Picnic Comma Lightning
Laurence Scott

Book cover image

Narrated By: Laurence Scott

Duration: 8 hours and 48 minutes

What to expect

Random House presents the audiobook edition of Picnic Comma Lightning written and read by Laurence Scott.

**A BBC RADIO 4 BOOK OF THE WEEK**

'Clever, funny and deeply moving... an engaging and thought-provoking journey through the fakery of modern life.' Mail on Sunday

'A stylish, playful exploration of what digital life is doing to the way we find meaning in the world.' Guardian, 'Book of the Week'
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In Vladimir Nabokov's Lolita, the narrator offers a memorably brief account of his mother’s death: 'picnic, lightning'. Picnic Comma Lightning similarly opens with the death of Laurence Scott's parents, and the definitive ending of their death raises for him one fundamental question: how much of what we live through is truly real?

With humour and insight, Scott transforms this personal meditation on loss into an exploration of what it means to exist in the world now. It used to be that our vision of the world was rooted to reasonably solid things: to people, places and memories. But today, in an age of constant internet debates, online personas and alternative truths, reality feels more vulnerable than ever before.

Picnic Comma Lightning looks at how digital life is distorting, echoing and magnifying our age-old preoccupation with what is real and what isn't. Where do we draw the line? How is technology shifting these boundaries? And how do we maintain a sense of reality in an increasingly unreal world?
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'A report from the front line of the digital generation by someone superbly well-equipped to read and decode the signals.' Sunday Times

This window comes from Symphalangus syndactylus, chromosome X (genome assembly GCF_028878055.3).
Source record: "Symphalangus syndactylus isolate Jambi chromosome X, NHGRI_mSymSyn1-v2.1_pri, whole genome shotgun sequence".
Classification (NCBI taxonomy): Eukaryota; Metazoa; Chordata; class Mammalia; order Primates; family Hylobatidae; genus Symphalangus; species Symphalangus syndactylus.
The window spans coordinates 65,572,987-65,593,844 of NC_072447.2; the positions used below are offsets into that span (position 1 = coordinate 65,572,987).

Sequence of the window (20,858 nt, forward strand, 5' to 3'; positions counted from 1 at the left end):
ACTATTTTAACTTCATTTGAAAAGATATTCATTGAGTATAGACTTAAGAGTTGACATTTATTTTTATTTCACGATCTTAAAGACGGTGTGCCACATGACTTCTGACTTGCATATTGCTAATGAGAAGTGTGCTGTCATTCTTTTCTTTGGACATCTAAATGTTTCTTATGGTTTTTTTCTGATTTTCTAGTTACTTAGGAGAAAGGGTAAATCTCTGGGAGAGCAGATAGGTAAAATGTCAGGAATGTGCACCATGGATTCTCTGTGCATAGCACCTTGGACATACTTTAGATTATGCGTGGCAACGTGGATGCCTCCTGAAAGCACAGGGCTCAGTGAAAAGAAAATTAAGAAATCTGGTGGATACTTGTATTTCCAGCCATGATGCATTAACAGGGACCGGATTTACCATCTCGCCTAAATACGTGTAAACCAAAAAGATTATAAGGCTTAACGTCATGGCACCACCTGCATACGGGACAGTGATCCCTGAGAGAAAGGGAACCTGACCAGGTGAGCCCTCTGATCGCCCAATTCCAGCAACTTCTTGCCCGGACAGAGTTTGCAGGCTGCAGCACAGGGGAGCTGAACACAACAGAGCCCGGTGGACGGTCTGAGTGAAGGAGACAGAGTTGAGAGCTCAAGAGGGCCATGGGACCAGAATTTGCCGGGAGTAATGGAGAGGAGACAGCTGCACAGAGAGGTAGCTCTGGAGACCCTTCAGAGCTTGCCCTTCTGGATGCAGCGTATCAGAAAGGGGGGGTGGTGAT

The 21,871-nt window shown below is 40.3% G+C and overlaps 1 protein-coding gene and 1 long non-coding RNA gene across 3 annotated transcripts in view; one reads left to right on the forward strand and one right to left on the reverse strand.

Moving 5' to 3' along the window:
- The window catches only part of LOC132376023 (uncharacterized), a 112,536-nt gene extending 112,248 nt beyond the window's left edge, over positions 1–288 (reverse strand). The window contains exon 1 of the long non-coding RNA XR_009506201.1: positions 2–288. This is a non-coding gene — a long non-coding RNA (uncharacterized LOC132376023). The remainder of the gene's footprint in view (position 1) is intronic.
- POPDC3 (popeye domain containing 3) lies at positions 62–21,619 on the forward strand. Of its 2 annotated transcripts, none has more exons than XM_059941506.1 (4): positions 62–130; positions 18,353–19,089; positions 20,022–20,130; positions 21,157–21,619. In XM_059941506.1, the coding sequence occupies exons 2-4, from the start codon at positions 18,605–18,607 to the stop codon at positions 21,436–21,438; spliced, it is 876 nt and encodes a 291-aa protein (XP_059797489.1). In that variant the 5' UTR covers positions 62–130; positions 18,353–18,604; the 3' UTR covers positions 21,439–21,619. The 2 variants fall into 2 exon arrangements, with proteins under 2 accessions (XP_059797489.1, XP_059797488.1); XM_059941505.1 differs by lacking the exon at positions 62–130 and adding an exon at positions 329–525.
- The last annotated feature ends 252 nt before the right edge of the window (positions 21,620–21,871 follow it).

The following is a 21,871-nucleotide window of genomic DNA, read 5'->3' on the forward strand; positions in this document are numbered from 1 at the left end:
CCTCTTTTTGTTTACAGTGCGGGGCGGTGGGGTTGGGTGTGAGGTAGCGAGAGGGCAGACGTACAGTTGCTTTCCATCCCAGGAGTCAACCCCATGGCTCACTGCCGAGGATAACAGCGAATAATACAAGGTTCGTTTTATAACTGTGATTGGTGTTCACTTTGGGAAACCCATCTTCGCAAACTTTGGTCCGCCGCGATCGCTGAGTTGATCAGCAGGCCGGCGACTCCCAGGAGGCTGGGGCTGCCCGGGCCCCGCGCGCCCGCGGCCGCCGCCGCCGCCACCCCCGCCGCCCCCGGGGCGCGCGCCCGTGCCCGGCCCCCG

Genre

Popular philosophy

Listen to a sample

Clever, funny and deeply moving... an engaging and thought-provoking journey through the fakery of modern life. Digital panic isn't new, but Scott writes such entrancing prose that reading his book is like waking up from a nightmare and realising, in a panicky split-second, that you're not sure if something bad has actually happened in your real life or just in the parallel one that gets live-streamed inside your own head.

Mail on Sunday

Laurence Scott … writes beautifully about the experience of reality in the digital age, and about how grief changes our perceptions … I’m besotted with Scott’s writing.

i Paper

A stylish, playful exploration of what digital life is doing to the way we find meaning in the world... It is a philosophical meditation of perceptions of reality, achieved by means of beguilingly playful moves from confession to anthropology to social analysis. Scott operates on a dauntingly large conceptual scale, but there's a sense of embrace in his cleverness. It's not often that a highly ambitious work of social analysis speaks so determinedly to the heart.

Guardian, 'Book of the Week'

Laurence Scott’s book on the signs and symbols of the digital age is insightful, in part for its academic nuance but also for its humane, personal style. In trying to make sense of the digital world, Scott takes on everything from the Internet of Things to the changing nature of truth. A moving meditation of reality in the 21st century.

Wired, 'Books of the Year'

Reality and belief in the digital age, and signs above all, are the themes of this sophisticated book.... A report from the front line of the digital generation by someone superbly well-equipped to read and decode the signals. Scott is very, very good at metaphors. He also has a formidable wide range of cultural references.